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As I drove away from college for the last time after my commencement ceremony, I was in such a state that I had to pull the car over to have a good cry before I even got on the highway. Graduation that long-ago spring didn’t feel like a “commencement” at all. In fact, all it felt like was an ending.
Endings are sad
My feelings about graduations continued beyond the commencement ceremonies where I was the student crossing an academic finish line.
I was a puddle when my oldest child “graduated” from our beloved nursery school, proof that my baby was no longer a baby at all.
When my youngest finished fifth grade, ending our family’s nine year run at our elementary school, I was in tears (quite publicly) again.
I don’t want you to think I’m ignoring my middle child. I cried at each of her graduations, too, as my heart cracked a little at the indisputable evidence that she was growing up more quickly than I could have imagined.
It comes as no surprise that my youngest child’s graduation from high school and the end of sixteen years of energetic and passionate family involvement in our wonderful school system feels like an ending of great significance. It is an ending – one that needs to be noted and even grieved.
Endings are also exciting
That said, it is also a transition to be celebrated. With this ending, a new beginning is upon me.
“Every new beginning comes from some other beginning’s end.” – Semisonic, Closing Time
[Note: I discovered after writing this essay that the songwriter was inspired to write this song by the birth of his child.]
Looking back, it calms and excites me to remember that the beginning of this massive, meaningful, all-consuming stage of life came from “some other new beginning’s end.”
Despite the joy of pregnancy, I will confess to feeling frightened about the end of our years as “DINKs” (double income, no kids). My lord, those days were fun! We were unfettered by responsibilities as we poured ourselves into our new jobs and explored the people and places of NYC.
Yet, if these exciting days of the beginning of our marriage did not come to an end, our family would not have begun. Looking back, my hopes and dreams for our future family pale in comparison to the reality of becoming the parents of three interesting, interested, unique and wonderful people.
Realizing that endings are also beginnings
Parenthood itself has been filled with endings and beginnings. Five short years after I first cradled my baby, I found myself tearfully waving to my tiny son as that big yellow bus pulled away from my driveway on his first day of kindergarten. As his babyhood ended, so did a stage of my life that I’d never get back. My years at home with three little ones were coming to an end. In the moment, this felt sad.
But this ending was a beginning for both of us. My son was becoming a student. What I couldn’t know was that my beginning was just as exciting. I was about to become an active parent giving back to my family’s community in as many ways as I could. These next years would be profoundly more rewarding than the previous five had been. I would be a much happier mother to young people than I ever was to babies.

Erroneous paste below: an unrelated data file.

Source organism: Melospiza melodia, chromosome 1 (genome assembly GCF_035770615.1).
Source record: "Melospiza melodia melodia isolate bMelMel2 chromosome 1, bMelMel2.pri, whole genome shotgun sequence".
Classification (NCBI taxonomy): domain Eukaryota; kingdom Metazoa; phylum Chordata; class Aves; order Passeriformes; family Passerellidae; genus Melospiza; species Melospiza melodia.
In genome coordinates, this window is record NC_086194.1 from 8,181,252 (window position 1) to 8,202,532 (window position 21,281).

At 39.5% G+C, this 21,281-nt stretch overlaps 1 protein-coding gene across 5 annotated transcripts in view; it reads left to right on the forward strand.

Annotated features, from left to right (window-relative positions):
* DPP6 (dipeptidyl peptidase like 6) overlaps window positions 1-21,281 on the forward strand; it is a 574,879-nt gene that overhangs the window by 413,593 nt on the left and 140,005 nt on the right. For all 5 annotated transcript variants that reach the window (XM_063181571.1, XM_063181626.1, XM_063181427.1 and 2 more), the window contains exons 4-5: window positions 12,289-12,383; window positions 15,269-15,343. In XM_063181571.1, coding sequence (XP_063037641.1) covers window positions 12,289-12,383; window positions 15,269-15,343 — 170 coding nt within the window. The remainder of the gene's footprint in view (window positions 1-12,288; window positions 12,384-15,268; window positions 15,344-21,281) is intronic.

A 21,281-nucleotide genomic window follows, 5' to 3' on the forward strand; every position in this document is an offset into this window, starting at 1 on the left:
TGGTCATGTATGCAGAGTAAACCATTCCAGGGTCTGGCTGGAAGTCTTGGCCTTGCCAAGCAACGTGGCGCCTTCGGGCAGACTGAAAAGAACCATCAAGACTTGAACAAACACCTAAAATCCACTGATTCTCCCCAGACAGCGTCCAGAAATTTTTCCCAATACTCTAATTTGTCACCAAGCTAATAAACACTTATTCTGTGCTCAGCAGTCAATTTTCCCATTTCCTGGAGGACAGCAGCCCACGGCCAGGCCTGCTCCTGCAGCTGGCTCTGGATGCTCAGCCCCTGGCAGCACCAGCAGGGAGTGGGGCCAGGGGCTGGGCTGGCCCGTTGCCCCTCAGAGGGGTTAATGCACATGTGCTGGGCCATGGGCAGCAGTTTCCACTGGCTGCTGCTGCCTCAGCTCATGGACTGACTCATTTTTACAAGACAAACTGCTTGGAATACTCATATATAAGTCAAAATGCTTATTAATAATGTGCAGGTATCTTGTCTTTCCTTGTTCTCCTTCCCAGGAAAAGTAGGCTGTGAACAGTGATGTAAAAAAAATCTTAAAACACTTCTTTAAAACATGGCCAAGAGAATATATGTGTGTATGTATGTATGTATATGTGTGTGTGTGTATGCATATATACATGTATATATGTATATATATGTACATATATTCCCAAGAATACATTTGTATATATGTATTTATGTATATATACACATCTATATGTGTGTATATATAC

Which makes me smile through my tears in anticipation for this next new beginning. Again, the ending feels huge. My role as a mother is about to shift tremendously. I will no longer be sharing a home with my children. I will no longer be curled up on the couch with them each evening, be working side by side with them each afternoon, or be reminding them each morning that a healthy breakfast is a surefire way to make each day a peppy one.
In order to chase your dreams, you must allow previous dreams to end
As bittersweet as all that is, after 22 years of experience, I now trust that my child’s new beginning will also be a new beginning for me. My daughter will soon be heading out into the bigger world of college to chase her dreams. But she is not the only one with dreams to chase.
Her beginning will leave me with more time and space than I’ve had in years to stretch and explore, to dream and create, and to nurture my relationship with the person with whom I started this long odyssey.
As I dry my tears and take a deep breath, I can see that this moment is filled with the same possibility, the same hope and the same excitement as each beginning along my way. But in order to embrace it, I must be willing to let go and (as gracefully as I can) allow my previous “new beginnings” to come to an end.
I think I’m finally starting to understand why graduations are called “commencements.”
If you feel challenged to see the “new beginning” in an ending in your life and would like a safe environment to express your sadness and discover the joy within this life change, why not book a one-on-one spiritual direction session with Amy.